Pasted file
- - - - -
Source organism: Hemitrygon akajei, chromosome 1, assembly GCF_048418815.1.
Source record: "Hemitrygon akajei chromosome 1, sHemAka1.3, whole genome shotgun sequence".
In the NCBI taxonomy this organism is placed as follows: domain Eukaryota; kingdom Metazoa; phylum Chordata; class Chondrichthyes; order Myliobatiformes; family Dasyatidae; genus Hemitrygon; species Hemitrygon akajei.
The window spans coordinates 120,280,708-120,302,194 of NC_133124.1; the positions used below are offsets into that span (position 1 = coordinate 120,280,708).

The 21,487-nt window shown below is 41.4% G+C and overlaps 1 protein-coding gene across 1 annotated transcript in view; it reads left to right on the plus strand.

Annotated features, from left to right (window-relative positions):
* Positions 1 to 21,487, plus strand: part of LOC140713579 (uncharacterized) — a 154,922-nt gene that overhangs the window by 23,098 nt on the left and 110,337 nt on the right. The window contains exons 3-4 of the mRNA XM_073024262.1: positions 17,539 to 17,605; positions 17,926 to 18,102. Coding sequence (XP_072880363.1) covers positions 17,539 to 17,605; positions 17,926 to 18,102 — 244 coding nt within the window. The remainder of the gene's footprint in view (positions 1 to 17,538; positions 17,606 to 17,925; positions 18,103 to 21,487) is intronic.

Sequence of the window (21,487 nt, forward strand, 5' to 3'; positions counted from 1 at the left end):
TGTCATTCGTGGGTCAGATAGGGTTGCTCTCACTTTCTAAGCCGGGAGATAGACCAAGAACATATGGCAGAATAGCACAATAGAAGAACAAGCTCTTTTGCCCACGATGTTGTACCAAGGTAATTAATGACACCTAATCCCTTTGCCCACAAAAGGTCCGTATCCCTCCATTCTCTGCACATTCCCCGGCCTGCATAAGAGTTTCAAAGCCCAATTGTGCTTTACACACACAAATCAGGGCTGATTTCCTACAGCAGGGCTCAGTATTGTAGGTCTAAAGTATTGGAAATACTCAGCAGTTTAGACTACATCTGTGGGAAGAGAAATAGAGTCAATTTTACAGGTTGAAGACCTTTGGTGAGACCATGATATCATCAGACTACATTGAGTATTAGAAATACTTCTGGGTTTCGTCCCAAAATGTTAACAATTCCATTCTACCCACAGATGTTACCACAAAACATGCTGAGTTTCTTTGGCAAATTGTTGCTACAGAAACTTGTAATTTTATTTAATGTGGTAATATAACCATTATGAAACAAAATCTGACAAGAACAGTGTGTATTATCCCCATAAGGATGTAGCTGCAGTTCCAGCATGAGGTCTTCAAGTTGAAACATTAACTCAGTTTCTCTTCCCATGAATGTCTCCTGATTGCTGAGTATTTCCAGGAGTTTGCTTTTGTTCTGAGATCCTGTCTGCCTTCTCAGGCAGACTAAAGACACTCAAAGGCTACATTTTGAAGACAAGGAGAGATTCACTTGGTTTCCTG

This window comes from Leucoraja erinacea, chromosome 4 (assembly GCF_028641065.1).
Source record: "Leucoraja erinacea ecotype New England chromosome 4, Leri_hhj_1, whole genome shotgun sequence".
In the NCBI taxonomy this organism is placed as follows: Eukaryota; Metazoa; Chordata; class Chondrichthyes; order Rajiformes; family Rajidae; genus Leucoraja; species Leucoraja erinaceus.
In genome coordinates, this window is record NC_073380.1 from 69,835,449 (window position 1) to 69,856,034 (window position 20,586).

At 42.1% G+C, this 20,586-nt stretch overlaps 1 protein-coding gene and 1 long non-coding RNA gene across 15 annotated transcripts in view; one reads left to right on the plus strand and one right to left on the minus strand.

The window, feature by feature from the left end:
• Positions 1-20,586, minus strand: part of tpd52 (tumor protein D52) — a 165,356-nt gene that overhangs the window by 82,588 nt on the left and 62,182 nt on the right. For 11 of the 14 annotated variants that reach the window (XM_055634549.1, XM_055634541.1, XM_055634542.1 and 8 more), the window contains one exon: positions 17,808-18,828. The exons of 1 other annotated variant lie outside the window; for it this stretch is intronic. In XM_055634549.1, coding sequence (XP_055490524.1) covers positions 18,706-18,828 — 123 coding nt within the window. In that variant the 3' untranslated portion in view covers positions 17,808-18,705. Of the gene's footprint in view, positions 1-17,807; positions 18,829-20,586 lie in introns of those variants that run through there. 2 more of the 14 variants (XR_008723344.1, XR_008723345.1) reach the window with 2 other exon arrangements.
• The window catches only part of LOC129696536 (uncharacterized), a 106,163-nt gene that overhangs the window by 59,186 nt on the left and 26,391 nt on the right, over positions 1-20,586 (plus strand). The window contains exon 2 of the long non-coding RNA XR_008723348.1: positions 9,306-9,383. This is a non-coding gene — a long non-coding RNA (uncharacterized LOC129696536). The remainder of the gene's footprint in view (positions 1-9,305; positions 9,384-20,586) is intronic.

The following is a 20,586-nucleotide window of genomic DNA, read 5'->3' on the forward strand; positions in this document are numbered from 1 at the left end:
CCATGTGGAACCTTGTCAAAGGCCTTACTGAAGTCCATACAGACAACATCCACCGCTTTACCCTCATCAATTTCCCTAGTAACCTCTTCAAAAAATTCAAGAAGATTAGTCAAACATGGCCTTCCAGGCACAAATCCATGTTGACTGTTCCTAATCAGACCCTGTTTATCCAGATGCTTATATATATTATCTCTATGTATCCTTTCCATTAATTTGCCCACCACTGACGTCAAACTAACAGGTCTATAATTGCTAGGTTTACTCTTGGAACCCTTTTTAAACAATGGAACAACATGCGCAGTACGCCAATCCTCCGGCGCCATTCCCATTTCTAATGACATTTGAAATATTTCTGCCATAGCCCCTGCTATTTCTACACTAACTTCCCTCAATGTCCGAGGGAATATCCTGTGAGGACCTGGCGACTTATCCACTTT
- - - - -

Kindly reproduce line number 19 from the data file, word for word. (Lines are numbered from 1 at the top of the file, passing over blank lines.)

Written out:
CCATGTGGAACCTTGTCAAAGGCCTTACTGAAGTCCATACAGACAACATCCACCGCTTTACCCTCATCAATTTCCCTAGTAACCTCTTCAAAAAATTCAAGAAGATTAGTCAAACATGGCCTTCCAGGCACAAATCCATGTTGACTGTTCCTAATCAGACCCTGTTTATCCAGATGCTTATATATATTATCTCTATGTATCCTTTCCATTAATTTGCCCACCACTGACGTCAAACTAACAGGTCTATAATTGCTAGGTTTACTCTTGGAACCCTTTTTAAACAATGGAACAACATGCGCAGTACGCCAATCCTCCGGCGCCATTCCCATTTCTAATGACATTTGAAATATTTCTGCCATAGCCCCTGCTATTTCTACACTAACTTCCCTCAATGTCCGAGGGAATATCCTGTGAGGACCTGGCGACTTATCCACTTT